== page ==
The debates interfere with what is Perry’ strength on the stump which is retail politicking where he is often compared to Bill Clinton with regards to skills & likability. It’s how he wins.

      So we’ll just have to see how it plays out. At any event Rick Perry is driving the platform narrative and has been since he entered the race. He has a knack for putting his ideas in a plainspoken rhetoric that sinks into the psyche of the voter because it reflects what most voters think & talk about. It resonates. Currently the part time citizen congress is resonating & that is straight out of his philosophy from his book Fed Up. Folks have forgotten that is how it used to be and given that Texas can get business done with a part-time legislature while the states with full-time legislatures are in trouble,it is a powerful argument.

      There are some Texans who don’t want to lose him to DC because so many economic refugees are moving here from failed liberal states and bringing their failed liberal politics with them.

    JEBurke | December 6, 2011 at 2:17 pm

    Of course he CAN, although with each day, it gets less likely.

    For Perry, there was only one clear route recovery after his several lousy debate performances culminating with his “oops” moment, namely to devote all his time and resources to win or place in Iowa and prepare intensively for further debates.

    Unfortunately, Perry appears to have opted instead to launch a hugely expensive national media campaign aimed af boosting his cratered numbers in national polls. It has not worked and meanwhile the race in Iowa is resolving into a three-way affair among Gingrich, Romney and Paul.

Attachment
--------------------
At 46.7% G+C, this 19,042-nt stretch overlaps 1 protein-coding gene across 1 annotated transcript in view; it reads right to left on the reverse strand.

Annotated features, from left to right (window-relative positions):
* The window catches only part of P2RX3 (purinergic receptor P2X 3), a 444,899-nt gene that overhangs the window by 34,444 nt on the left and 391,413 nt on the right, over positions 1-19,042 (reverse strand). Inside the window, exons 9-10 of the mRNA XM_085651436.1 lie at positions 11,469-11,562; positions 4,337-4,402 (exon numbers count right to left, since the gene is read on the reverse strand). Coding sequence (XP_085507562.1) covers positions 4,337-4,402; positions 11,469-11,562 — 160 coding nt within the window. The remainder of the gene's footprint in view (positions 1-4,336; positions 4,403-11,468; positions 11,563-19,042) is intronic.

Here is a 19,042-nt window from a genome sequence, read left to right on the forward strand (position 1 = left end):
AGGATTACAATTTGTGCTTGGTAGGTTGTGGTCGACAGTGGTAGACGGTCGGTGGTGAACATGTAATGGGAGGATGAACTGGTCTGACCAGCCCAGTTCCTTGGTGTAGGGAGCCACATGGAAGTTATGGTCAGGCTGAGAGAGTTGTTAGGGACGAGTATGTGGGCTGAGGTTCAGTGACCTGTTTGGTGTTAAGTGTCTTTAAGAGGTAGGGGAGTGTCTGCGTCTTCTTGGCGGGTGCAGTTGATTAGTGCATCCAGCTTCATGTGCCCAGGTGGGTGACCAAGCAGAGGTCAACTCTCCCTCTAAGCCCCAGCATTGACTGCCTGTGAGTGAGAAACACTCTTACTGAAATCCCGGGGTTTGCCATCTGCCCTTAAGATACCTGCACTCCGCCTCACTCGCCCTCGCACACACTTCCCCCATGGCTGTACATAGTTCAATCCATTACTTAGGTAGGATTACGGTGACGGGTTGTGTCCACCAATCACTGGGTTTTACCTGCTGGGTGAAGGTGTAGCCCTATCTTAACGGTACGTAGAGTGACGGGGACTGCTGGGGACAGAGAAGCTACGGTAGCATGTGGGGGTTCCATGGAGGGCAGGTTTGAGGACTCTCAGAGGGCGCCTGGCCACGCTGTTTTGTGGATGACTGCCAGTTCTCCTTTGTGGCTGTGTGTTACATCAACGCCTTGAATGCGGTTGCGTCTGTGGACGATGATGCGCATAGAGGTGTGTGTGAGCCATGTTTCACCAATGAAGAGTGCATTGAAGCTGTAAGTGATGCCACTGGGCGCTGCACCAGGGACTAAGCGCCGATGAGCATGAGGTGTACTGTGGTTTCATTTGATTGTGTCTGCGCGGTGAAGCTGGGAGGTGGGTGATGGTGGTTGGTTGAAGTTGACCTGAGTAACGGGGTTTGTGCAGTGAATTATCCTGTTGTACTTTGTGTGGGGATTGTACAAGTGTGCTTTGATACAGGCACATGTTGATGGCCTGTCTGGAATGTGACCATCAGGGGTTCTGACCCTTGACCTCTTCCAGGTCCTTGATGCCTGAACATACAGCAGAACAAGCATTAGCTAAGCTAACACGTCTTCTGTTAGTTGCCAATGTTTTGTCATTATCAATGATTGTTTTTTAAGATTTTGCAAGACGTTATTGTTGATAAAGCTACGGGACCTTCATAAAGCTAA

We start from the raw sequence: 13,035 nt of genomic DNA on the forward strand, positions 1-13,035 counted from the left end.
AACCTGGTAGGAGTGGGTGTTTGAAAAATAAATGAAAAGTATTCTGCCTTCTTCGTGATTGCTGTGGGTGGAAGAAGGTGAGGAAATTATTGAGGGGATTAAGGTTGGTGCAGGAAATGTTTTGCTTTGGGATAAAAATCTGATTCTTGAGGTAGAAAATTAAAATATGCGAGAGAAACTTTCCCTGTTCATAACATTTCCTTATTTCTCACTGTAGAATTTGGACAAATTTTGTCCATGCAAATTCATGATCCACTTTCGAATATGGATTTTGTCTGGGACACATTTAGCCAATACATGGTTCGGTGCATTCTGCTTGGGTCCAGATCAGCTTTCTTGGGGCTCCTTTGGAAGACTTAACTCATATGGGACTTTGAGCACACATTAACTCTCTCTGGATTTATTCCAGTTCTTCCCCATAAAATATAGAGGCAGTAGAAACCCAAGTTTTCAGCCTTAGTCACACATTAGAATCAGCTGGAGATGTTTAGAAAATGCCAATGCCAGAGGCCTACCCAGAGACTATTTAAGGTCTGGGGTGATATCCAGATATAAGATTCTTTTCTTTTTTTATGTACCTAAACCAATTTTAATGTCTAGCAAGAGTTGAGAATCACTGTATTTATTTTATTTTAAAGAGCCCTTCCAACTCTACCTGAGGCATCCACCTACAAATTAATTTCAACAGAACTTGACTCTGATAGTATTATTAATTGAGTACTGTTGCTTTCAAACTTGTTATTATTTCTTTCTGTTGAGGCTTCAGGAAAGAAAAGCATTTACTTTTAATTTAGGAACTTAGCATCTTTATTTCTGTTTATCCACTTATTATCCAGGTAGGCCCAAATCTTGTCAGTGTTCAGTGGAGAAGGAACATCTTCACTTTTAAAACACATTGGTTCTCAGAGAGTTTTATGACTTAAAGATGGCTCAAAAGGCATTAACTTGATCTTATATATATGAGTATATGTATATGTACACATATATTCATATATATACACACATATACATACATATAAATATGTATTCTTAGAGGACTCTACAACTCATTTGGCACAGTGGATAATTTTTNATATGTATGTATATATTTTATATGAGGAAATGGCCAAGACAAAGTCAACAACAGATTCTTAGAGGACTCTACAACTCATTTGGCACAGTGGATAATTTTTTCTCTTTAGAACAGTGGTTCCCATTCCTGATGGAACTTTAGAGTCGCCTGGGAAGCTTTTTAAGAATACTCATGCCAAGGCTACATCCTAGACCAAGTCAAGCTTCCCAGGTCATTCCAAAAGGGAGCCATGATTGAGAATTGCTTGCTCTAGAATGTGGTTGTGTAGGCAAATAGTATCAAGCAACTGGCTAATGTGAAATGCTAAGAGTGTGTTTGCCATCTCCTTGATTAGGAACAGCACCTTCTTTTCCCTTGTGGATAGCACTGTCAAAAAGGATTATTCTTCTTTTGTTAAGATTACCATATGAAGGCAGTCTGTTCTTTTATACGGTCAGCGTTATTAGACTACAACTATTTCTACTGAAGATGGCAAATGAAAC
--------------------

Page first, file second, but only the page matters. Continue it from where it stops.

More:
It’s still not too late, akthough Perry has squandered most of his once big campaign chest. He can still focus 100 percent on Iowa while staking a claim to being the true conservative, unlike either Mitt or Newt, and having the most relevant experience.

    workingclass artist | December 6, 2011 at 2:30 pm


    This primary is more like a democratic primary. There is an 8 week lag after the early contests before Super Tuesday.

    Plenty of time for stumpin’ & retail politicking.

    Newt will have to have the money to do that. According to Newt his wife is managing his campaign & he’s dependent on the debates.

    So far in this marathon the only opponent with a competitive war chest is Romney.

    National coverage of Perry is different than local coverage of him on the stump which is more positive.

    workingclass artist | December 6, 2011 at 2:37 pm

    Perry is flooding Iowa with 600-700 Texans to campaign and volunteer for him for the caucus. He’s got some heavy hitters on the stump for him ( Including Atty. Gen. Abbott & Comptroller Combs) telling Iowans the Texas Story & how the conservative Texas model adapted by states to fit their needs can win the day against Obama and how Perry will fight to move the federal govt. out of the way. He’s got Gov. Jindal on the media & Arpaio.

    The only polls that count are the ones at the voting booth.

      JEBurke in reply to workingclass artist. | December 6, 2011 at 2:56 pm

      Hmmm, I wish Perry well, truly. But when I hear something like 600-700 Texans swooping into Iowa, I have to wonder, what about the Iowans?

      In every hotly contested Iowa campaign, candidates bring in out-of-state volunteers but usually they don’t crow about it because Iowa caucus goers are a proudly parochial bunch.